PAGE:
FOL­LOW­ING SUITS

Wynn Magazine - - CONTENTS - By Rachel Felder

It is a new era for men’s fash­ion. Go mad, men: Your suit-and-tie days may be be­hind you. To­day’s lux­ury men’s brands are sanc­tion­ing your break from the mold.

It is a new era for men’s fash­ion. Go mad, men: Your suit-and-tie days may be be­hind you. To­day’s lux­ury men’s brands are sanc­tion­ing your break from the mold. by Rachel Felder TRA­DI­TION­ALLY, MOST MEN’S DAILY FASH­ION CHOICES HAVE RE­VOLVED AROUND WHAT’S ES­SEN­TIALLY A UNI­FORM: a suit and tie for work, jeans and a T-shirt on week­ends and a blazer and but­ton-down shirt for evenings out. These days, how­ever, a grow­ing num­ber of style-savvy guys are opt­ing for cloth­ing that’s less pre­dictable and a bit edgier, cre­at­ing looks that are de­cid­edly unique. And where fash­ion brands have tra­di­tion­ally aided men in stick­ing to their uni­form, some of the most lux­u­ri­ous of men’s brands are now giv­ing men per­mis­sion to break out of the mold. †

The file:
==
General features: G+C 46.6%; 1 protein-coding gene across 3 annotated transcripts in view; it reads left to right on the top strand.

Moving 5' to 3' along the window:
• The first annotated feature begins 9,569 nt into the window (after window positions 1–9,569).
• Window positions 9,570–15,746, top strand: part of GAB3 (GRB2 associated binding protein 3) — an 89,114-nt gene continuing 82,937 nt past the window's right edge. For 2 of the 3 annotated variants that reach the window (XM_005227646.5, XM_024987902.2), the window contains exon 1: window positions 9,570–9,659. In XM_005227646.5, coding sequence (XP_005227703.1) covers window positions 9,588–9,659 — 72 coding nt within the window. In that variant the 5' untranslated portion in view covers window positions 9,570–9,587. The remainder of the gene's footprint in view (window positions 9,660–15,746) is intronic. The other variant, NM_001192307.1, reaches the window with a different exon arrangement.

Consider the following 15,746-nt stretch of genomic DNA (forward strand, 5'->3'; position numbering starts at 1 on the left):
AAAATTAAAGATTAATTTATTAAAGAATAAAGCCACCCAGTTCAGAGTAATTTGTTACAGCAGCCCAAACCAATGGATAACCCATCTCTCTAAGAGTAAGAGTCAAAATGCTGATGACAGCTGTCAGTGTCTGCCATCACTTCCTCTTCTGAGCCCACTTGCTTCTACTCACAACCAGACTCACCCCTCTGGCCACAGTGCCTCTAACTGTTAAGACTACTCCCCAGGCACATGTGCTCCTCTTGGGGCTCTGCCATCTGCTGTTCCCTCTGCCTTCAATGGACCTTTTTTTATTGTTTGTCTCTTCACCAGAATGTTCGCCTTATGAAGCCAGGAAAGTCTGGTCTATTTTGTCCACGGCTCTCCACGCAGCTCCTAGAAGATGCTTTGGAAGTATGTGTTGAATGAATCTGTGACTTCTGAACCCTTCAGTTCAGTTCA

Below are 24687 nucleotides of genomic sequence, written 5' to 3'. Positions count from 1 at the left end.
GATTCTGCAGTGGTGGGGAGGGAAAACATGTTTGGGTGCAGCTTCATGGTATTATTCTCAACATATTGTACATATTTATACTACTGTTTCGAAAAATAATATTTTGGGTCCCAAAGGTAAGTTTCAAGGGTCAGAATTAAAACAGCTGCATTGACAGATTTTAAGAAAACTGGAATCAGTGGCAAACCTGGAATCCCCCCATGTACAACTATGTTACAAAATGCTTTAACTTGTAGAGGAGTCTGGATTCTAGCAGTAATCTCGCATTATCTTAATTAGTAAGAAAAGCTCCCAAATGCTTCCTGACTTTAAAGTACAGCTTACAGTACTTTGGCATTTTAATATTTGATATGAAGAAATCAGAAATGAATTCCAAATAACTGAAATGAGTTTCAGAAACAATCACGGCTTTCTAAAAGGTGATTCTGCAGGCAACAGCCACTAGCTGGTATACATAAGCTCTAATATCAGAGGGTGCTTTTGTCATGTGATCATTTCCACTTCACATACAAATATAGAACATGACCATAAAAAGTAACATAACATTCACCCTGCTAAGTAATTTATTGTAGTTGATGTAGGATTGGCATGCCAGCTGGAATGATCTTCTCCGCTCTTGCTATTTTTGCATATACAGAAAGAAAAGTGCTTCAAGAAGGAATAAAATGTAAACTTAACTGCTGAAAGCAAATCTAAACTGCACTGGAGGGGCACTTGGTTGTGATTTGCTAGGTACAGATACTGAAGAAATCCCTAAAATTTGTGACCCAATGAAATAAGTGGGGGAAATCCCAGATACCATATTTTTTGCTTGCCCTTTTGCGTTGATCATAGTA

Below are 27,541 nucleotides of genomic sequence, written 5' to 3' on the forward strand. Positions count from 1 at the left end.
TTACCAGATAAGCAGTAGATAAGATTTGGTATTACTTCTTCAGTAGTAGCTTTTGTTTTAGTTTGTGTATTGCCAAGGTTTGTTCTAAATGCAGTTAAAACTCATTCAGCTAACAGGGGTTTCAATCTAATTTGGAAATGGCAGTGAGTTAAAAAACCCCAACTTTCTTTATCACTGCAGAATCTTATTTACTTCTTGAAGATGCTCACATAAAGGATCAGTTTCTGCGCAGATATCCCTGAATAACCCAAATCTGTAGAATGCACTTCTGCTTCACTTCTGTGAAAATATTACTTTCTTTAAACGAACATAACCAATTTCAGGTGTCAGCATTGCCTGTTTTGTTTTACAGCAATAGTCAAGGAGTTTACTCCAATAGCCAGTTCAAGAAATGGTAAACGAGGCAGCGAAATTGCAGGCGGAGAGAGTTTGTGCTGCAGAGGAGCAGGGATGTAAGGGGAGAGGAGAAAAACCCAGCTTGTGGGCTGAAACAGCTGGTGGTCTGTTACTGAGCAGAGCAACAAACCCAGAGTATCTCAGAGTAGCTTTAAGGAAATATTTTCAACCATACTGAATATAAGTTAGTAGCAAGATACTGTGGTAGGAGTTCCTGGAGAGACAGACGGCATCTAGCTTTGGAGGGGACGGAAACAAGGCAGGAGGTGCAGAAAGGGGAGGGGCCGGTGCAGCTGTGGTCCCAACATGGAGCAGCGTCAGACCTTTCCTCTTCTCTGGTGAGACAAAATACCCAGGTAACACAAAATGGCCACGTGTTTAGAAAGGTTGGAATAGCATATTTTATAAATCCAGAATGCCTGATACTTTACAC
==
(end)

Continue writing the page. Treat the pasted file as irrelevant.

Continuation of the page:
“A well-dressed man who pays at­ten­tion to the de­tails, is cre­ative in com­bin­ing styles and adds his own unique touch cre­ates a per­son­al­ized state­ment rather than a fash­ion state­ment,” is how Brunello Cucinelli, founder and CEO of the epony­mous lux­ury brand, puts it. Cucinelli re­cently opened a sleek and ex­pan­sive store on the En­core Es­planade, filled with sep­a­rates that en­cour­age each client to com­bine them in his own way. Stand­outs in­clude po­los in un­ex­pected shades of co­ral and grape, a trim, sleeve­less down jacket that’s cut more like a for­mal suit vest and sa­fari jack­ets in ex­tra-soft tan suede and fluid cornflower linen. The core sen­si­bil­ity of Cucinelli’s of­fer­ings is quite clas­sic; the way each client pulls the pieces off is what stands out. For men who lean to­ward mak­ing a bolder state­ment with their cloth­ing, there are many op­tions avail­able at the mo­ment as well. At Philipp Plein’s brand-new store, for ex­am­ple, there are as­sertive leather jack­ets and a wide ar­ray of mes­sage tees. At Louis Vuit­ton’s men’s bou­tique in Wynn, the only LV bou­tique in the coun­try de­voted to men, the fo­cus is on street-smart lux­ury. A street sen­si­bil­ity at Bal­main, too, lets men go as far as they want—from zip­ping up an out­fit with an ac­ces­sory or go­ing head-to-toe rock star. At Alexan­der Mcqueen, even a two-piece black suit makes an im­pact, tweaked, as it has been for this sea­son, with scar­let red pin­stripes and an ex­tra-trim cut. The trend of these no­table pieces es­pe­cially res­onates with lux­ury cus­tomers, who don’t nec­es­sar­ily need new clothes but ap­pre­ci­ate items that ex­press con­fi­dence, style and an eye for qual­ity, crafts­man­ship and de­sign. “Our job is to make pieces that are so beautiful that when a gentle­man puts them on, he can’t re­sist—he has to buy them,” says Ni­co­las Bi­jan, the vice pres­i­dent of Bi­jan, which opened its first Las Ve­gas bou­tique a few months ago. “These gen­tle­men are used to see­ing the best of the best.” The Bi­jan bou­tique of­fers many one-of-a-kind items, like a kan­ga­roo leather blou­son jacket with an or­nate, hand-painted im­age on the back, priced just un­der $19,000. “We dis­play them like pieces of art in the store,” he says. “It’s why we call our cloth­ing ‘wear­able art.’” With rec­og­niz­ably up­scale fab­rics and tai­lor­ing, pieces like these of­fer men an al­ter­na­tive to wardrobe main­stays like an ex­pen­sive suit. “Guys are re­al­iz­ing that they don’t have to wear a suit to look suc­cess­ful, that there are ways of be­ing much more cre­ative with the way you put things to­gether,” says Nick Sul­li­van, fash­ion di­rec­tor of Esquire. “A suit is the eas­i­est thing in the world to wear. It’s a no-brainer: You have an ex­pen­sive suit and you’re done. With sportswear you re­ally have to think about it: You have to think about what colors go to­gether, what tex­tures work to­gether, what looks too ca­sual, what looks too dressy, what clashes with what, and that re­quires a de­gree of knowl­edge. That’s what’s changed. Men have re­al­ized that done right, they can be both com­fort­able and look the part.” As the pop­u­lar­ity of salient sep­a­rates con­tin­ues to grow, fol­low­ers of fash­ion are keep­ing a par­tic­u­larly close eye on Cé­line, which is open­ing its first-ever men’s store in Las Ve­gas this fall. Ear­lier this year, Hedi Sli­mane joined the brand af­ter stints as the cre­ative di­rec­tor of Saint Lau­rent and Dior Homme; he will be in­tro­duc­ing ready-to-wear menswear to the house for the first time. Where fash­ion has his­tor­i­cally been a bit more con­fin­ing for men than for women (at least in the post-corset years), gen­tle­men can now re­joice: Your fash­ion lib­er­a­tion has ar­rived.

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